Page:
Vazquez grew out of related class actions under other state laws litigated for the last decade over the proper classification of Jan-Pro franchisees. The Jan-Pro franchise system is a three-tier franchising model where the defendant master franchisor (Jan-Pro Franchising International) awards franchise rights to intermediary master franchisees that allow the intermediary master franchisees to sell Jan-Pro franchises in a designated geographic area to unit franchisees with ongoing duties to train and support them. Despite the lack of any contract between the master franchisor, Jan-Pro, and unit franchisees, the California unit franchisees claimed Jan-Pro was their employer under the Dynamex ABC Test, which, they argued, should be applied retroactively to them.

The Ninth Circuit in Vazquez agreed. Dynamex, it said, did not articulate a new legal standard for who is an employee in California for wage claims but was the logical extension of prior rulings, “‘faithful’ to the history of California’s employment classification law ‘and to the fundamental purpose of the wage orders.’” 2019 WL 1945001, at *11 (quoting from Dynamex, 4 Cal. 5th at 964). Moreover, California had a “general tradition” strongly favoring the retroactive application of judicial decisions. 2019 WL 1945001, at *9. Applying Dynamex retroactively, it held, did not violate Jan-Pro’s due process rights.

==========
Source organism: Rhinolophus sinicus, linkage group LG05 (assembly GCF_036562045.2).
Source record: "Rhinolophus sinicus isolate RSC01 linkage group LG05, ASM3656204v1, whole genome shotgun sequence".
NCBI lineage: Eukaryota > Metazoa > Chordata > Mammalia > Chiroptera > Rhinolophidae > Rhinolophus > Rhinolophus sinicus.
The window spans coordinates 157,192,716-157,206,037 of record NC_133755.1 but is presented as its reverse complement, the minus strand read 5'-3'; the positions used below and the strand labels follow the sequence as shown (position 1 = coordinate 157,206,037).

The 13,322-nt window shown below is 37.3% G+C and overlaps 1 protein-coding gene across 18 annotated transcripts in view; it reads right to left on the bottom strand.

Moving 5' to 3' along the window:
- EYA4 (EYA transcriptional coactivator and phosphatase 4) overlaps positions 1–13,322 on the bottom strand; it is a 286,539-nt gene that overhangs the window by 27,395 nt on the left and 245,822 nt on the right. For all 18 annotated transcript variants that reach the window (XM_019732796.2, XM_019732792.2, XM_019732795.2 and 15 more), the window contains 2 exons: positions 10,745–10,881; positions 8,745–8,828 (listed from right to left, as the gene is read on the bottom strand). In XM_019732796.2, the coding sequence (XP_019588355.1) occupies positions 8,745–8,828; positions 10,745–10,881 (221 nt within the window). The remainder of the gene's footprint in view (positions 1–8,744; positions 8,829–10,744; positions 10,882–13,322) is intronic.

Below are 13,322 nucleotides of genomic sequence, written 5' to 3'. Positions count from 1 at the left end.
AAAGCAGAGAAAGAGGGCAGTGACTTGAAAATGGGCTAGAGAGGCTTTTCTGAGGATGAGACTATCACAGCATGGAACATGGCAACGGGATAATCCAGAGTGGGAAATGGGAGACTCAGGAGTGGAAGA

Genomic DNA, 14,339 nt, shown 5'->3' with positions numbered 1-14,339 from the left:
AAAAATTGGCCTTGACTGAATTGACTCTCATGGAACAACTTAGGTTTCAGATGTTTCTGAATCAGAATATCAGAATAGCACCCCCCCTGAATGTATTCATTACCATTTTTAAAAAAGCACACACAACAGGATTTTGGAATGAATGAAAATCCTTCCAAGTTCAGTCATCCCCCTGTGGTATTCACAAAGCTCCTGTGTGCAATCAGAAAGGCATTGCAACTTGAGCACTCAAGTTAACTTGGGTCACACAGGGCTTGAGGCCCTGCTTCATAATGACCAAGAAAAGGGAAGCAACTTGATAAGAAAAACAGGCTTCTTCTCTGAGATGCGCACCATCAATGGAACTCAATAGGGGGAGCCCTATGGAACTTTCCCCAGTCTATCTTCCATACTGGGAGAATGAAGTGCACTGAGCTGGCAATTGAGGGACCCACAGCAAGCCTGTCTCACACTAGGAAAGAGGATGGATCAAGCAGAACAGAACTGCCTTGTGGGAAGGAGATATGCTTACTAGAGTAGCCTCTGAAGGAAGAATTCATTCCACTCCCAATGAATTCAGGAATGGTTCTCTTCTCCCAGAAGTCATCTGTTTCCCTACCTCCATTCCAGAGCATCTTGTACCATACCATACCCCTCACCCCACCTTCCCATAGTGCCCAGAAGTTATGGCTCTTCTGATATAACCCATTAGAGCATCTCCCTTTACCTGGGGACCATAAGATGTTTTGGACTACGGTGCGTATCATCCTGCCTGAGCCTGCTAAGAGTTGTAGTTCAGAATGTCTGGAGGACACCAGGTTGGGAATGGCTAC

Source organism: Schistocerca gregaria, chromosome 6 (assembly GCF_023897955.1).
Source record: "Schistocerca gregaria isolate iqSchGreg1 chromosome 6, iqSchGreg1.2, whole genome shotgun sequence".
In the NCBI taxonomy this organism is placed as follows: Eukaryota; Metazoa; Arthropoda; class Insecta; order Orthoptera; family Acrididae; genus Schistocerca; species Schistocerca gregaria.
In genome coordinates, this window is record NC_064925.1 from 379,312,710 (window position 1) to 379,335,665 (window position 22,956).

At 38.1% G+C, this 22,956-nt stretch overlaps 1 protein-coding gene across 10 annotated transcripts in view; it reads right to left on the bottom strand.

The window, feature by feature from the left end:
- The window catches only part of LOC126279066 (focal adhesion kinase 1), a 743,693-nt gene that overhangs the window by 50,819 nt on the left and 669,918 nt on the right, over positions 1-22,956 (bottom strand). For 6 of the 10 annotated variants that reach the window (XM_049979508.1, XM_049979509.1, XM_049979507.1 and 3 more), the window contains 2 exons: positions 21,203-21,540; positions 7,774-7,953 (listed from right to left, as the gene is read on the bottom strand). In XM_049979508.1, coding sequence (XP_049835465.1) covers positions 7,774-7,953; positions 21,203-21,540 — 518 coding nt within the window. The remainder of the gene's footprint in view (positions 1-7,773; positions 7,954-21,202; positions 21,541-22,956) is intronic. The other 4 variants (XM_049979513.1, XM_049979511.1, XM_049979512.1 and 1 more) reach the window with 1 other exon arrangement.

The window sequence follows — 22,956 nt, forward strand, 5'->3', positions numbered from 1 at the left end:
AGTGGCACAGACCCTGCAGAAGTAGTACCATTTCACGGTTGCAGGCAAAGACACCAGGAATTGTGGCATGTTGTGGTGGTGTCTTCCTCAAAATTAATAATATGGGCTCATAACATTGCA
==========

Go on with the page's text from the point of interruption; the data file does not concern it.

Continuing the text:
Vazquez refused to be bound by the legal standard articulated by the California Supreme Court five years earlier in Patterson v. Domino’s Pizza, LLC, 333 P.3d 723 (Cal. 2014) for when a franchisor is an employer of a franchisee. Patterson, it held, was not a wage and hour case but arose in the “tort context” and addressed when a franchisor might be liable for a sexual assault committed by an employee of a franchisee. 2019 WL 1945001, at *15. Vazquez saw “no reason that the tests for employee status must necessarily be the same in wage order cases as in vicarious liability tort cases.” Id.

Vazquez leaped past the lack of a direct contract between Jan-Pro and the unit franchisees in ruling the Dynamex ABC Test was the proper legal standard for determining the unit franchisees’ wage claims. 2019 WL 1945001, at *17. The Ninth Circuit did not stop there. In vacating the lower court’s dismissal of the class action against Jan-Pro and remanding the case to the lower court to reconsider the Dynamex ABC Test, the Ninth Circuit openly doubted Jan-Pro could prove it was not an employer under Prong B, which would ultimately expose Jan-Pro to up to four years of unpaid wages to class members.

In light of the seemingly ever-changing independent contractor landscape in California, it is essential that California employers act quickly to reevaluate their independent contractor relationships and determine if any require reclassification under the Dynamex ABC Test. Should you have any questions about how to analyze independent contractor classifications or approach a risk assessment in light of Dynamex and Vazquez, please do not hesitate to contact us.